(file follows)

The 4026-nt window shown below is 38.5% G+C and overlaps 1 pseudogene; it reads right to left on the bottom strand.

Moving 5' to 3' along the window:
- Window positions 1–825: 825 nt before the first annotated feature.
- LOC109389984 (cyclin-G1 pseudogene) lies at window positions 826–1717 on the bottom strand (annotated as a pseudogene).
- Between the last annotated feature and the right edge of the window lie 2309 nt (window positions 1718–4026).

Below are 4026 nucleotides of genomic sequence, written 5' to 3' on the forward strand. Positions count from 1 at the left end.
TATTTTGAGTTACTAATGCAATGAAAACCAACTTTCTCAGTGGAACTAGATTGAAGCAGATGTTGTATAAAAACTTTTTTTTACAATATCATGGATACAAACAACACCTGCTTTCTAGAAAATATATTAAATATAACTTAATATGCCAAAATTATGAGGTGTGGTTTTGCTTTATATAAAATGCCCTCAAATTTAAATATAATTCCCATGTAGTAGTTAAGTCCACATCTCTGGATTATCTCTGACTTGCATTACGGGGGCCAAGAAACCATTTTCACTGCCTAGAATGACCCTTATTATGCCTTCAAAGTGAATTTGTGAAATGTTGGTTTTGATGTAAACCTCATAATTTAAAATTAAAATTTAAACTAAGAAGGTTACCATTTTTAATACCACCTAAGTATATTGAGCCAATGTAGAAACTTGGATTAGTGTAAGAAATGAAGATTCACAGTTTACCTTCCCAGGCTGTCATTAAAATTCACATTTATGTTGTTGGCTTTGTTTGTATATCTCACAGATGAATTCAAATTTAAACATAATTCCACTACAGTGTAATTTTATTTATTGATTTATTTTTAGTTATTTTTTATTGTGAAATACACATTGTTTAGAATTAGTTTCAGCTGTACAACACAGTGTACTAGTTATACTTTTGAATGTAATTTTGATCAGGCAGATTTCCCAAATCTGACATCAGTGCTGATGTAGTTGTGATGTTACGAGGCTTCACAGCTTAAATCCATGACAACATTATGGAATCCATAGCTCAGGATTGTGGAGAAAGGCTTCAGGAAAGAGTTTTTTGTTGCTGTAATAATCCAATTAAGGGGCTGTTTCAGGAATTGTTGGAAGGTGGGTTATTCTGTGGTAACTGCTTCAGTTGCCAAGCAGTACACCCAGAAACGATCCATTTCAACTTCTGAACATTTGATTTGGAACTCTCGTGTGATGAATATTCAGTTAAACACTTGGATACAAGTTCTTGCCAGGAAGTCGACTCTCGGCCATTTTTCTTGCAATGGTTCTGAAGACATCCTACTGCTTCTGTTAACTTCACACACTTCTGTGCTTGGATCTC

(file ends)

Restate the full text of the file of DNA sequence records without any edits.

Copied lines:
The 4026-nt window shown below is 38.5% G+C and overlaps 1 pseudogene; it reads right to left on the bottom strand.

Moving 5' to 3' along the window:
- Window positions 1–825: 825 nt before the first annotated feature.
- LOC109389984 (cyclin-G1 pseudogene) lies at window positions 826–1717 on the bottom strand (annotated as a pseudogene).
- Between the last annotated feature and the right edge of the window lie 2309 nt (window positions 1718–4026).

Below are 4026 nucleotides of genomic sequence, written 5' to 3' on the forward strand. Positions count from 1 at the left end.
TATTTTGAGTTACTAATGCAATGAAAACCAACTTTCTCAGTGGAACTAGATTGAAGCAGATGTTGTATAAAAACTTTTTTTTACAATATCATGGATACAAACAACACCTGCTTTCTAGAAAATATATTAAATATAACTTAATATGCCAAAATTATGAGGTGTGGTTTTGCTTTATATAAAATGCCCTCAAATTTAAATATAATTCCCATGTAGTAGTTAAGTCCACATCTCTGGATTATCTCTGACTTGCATTACGGGGGCCAAGAAACCATTTTCACTGCCTAGAATGACCCTTATTATGCCTTCAAAGTGAATTTGTGAAATGTTGGTTTTGATGTAAACCTCATAATTTAAAATTAAAATTTAAACTAAGAAGGTTACCATTTTTAATACCACCTAAGTATATTGAGCCAATGTAGAAACTTGGATTAGTGTAAGAAATGAAGATTCACAGTTTACCTTCCCAGGCTGTCATTAAAATTCACATTTATGTTGTTGGCTTTGTTTGTATATCTCACAGATGAATTCAAATTTAAACATAATTCCACTACAGTGTAATTTTATTTATTGATTTATTTTTAGTTATTTTTTATTGTGAAATACACATTGTTTAGAATTAGTTTCAGCTGTACAACACAGTGTACTAGTTATACTTTTGAATGTAATTTTGATCAGGCAGATTTCCCAAATCTGACATCAGTGCTGATGTAGTTGTGATGTTACGAGGCTTCACAGCTTAAATCCATGACAACATTATGGAATCCATAGCTCAGGATTGTGGAGAAAGGCTTCAGGAAAGAGTTTTTTGTTGCTGTAATAATCCAATTAAGGGGCTGTTTCAGGAATTGTTGGAAGGTGGGTTATTCTGTGGTAACTGCTTCAGTTGCCAAGCAGTACACCCAGAAACGATCCATTTCAACTTCTGAACATTTGATTTGGAACTCTCGTGTGATGAATATTCAGTTAAACACTTGGATACAAGTTCTTGCCAGGAAGTCGACTCTCGGCCATTTTTCTTGCAATGGTTCTGAAGACATCCTACTGCTTCTGTTAACTTCACACACTTCTGTGCTTGGATCTC